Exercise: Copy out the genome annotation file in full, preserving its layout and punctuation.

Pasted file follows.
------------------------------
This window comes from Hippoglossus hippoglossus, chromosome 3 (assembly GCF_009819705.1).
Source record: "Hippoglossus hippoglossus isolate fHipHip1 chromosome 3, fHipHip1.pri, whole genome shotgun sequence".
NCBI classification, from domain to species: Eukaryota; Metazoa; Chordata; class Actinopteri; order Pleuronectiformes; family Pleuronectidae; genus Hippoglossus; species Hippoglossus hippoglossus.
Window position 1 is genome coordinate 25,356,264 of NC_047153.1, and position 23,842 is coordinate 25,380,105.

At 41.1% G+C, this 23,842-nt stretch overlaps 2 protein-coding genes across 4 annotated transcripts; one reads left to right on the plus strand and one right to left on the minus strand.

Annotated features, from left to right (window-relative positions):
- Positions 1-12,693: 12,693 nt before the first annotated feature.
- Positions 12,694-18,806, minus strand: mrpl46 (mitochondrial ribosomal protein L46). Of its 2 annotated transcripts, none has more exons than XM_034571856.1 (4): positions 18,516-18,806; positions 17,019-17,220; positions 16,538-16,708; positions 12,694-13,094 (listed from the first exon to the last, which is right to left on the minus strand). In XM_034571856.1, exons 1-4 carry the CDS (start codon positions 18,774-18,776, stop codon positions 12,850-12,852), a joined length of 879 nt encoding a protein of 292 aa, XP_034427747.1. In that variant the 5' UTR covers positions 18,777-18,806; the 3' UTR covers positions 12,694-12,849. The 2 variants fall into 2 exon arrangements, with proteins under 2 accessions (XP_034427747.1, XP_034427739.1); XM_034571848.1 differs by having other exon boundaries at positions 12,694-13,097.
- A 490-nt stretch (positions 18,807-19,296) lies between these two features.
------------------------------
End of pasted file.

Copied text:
This window comes from Hippoglossus hippoglossus, chromosome 3 (assembly GCF_009819705.1).
Source record: "Hippoglossus hippoglossus isolate fHipHip1 chromosome 3, fHipHip1.pri, whole genome shotgun sequence".
NCBI classification, from domain to species: Eukaryota; Metazoa; Chordata; class Actinopteri; order Pleuronectiformes; family Pleuronectidae; genus Hippoglossus; species Hippoglossus hippoglossus.
Window position 1 is genome coordinate 25,356,264 of NC_047153.1, and position 23,842 is coordinate 25,380,105.

At 41.1% G+C, this 23,842-nt stretch overlaps 2 protein-coding genes across 4 annotated transcripts; one reads left to right on the plus strand and one right to left on the minus strand.

Annotated features, from left to right (window-relative positions):
- Positions 1-12,693: 12,693 nt before the first annotated feature.
- Positions 12,694-18,806, minus strand: mrpl46 (mitochondrial ribosomal protein L46). Of its 2 annotated transcripts, none has more exons than XM_034571856.1 (4): positions 18,516-18,806; positions 17,019-17,220; positions 16,538-16,708; positions 12,694-13,094 (listed from the first exon to the last, which is right to left on the minus strand). In XM_034571856.1, exons 1-4 carry the CDS (start codon positions 18,774-18,776, stop codon positions 12,850-12,852), a joined length of 879 nt encoding a protein of 292 aa, XP_034427747.1. In that variant the 5' UTR covers positions 18,777-18,806; the 3' UTR covers positions 12,694-12,849. The 2 variants fall into 2 exon arrangements, with proteins under 2 accessions (XP_034427747.1, XP_034427739.1); XM_034571848.1 differs by having other exon boundaries at positions 12,694-13,097.
- A 490-nt stretch (positions 18,807-19,296) lies between these two features.